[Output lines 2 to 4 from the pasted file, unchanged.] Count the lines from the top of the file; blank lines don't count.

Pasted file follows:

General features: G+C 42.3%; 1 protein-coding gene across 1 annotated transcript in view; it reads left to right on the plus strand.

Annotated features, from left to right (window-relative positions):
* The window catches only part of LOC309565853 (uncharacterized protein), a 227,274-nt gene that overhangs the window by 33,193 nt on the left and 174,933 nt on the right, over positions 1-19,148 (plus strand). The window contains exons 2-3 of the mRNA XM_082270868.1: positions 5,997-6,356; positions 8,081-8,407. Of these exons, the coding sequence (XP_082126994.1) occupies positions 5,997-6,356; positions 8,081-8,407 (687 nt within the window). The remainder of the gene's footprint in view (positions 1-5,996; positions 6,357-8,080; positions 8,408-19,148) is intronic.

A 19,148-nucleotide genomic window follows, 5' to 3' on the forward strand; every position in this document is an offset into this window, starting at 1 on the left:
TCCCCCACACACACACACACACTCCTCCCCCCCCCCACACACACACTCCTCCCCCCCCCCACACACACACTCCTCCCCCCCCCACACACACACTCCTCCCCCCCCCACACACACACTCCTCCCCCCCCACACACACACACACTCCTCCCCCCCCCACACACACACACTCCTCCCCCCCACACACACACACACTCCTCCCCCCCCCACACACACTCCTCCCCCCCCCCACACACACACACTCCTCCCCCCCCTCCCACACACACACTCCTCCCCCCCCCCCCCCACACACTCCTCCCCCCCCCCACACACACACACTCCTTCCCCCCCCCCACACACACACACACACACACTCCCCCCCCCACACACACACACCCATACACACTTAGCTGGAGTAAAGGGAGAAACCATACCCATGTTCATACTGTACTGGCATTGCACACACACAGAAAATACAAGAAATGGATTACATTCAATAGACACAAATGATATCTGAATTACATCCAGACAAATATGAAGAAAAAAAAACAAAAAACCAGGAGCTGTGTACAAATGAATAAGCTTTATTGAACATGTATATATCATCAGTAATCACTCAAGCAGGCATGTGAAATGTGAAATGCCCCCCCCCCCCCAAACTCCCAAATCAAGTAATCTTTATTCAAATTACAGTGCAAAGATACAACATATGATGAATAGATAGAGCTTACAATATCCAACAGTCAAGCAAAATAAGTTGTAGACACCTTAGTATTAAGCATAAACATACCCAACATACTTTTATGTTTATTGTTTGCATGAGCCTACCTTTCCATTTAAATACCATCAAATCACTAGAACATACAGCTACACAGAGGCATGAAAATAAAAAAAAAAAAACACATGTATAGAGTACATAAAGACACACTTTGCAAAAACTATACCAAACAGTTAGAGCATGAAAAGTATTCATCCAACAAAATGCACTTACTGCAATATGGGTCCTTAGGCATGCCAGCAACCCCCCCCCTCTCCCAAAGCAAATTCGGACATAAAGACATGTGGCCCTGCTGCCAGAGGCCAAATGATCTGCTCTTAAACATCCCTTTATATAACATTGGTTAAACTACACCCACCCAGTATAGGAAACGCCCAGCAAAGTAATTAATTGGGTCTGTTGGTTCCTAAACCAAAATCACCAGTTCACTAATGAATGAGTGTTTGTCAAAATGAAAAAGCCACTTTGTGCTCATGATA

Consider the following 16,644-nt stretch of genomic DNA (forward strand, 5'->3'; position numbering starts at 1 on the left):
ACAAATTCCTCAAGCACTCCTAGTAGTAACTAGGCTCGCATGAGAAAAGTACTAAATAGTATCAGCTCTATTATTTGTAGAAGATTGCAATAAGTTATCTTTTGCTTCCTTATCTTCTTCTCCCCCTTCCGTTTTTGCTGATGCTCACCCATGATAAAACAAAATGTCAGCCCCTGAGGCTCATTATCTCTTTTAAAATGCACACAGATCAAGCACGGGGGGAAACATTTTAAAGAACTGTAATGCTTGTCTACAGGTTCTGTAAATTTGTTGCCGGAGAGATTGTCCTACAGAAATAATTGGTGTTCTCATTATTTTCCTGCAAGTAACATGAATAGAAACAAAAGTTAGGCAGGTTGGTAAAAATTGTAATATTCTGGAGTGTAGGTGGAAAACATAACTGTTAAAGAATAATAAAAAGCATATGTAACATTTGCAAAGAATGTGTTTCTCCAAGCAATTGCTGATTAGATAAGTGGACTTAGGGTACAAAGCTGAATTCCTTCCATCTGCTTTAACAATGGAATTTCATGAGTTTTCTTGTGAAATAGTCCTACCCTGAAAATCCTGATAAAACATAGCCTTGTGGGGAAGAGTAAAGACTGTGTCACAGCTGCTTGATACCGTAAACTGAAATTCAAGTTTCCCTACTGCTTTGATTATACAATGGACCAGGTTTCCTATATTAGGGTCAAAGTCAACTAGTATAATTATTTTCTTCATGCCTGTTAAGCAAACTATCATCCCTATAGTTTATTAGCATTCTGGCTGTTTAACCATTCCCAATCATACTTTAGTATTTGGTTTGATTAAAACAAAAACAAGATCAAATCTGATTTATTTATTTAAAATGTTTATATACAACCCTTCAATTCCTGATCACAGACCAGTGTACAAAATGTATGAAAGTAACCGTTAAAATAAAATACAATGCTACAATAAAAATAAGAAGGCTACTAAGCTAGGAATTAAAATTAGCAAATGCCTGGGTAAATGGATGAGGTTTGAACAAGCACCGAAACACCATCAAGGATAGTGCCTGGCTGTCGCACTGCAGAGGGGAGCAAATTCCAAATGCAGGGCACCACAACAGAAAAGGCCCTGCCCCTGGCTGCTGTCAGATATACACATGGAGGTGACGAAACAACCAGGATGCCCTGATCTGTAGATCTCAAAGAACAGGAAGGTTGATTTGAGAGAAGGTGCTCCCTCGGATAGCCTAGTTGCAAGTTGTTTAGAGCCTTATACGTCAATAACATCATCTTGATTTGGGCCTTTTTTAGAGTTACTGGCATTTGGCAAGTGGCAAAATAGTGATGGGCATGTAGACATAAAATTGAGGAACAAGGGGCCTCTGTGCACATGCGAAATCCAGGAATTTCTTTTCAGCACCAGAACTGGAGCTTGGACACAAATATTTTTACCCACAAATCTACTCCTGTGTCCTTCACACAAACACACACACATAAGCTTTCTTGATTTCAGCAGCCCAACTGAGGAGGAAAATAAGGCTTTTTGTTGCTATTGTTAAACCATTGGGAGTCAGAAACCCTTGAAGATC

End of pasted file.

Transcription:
Annotated features, from left to right (window-relative positions):
* The window catches only part of LOC309565853 (uncharacterized protein), a 227,274-nt gene that overhangs the window by 33,193 nt on the left and 174,933 nt on the right, over positions 1-19,148 (plus strand). The window contains exons 2-3 of the mRNA XM_082270868.1: positions 5,997-6,356; positions 8,081-8,407. Of these exons, the coding sequence (XP_082126994.1) occupies positions 5,997-6,356; positions 8,081-8,407 (687 nt within the window). The remainder of the gene's footprint in view (positions 1-5,996; positions 6,357-8,080; positions 8,408-19,148) is intronic.

A 19,148-nucleotide genomic window follows, 5' to 3' on the forward strand; every position in this document is an offset into this window, starting at 1 on the left: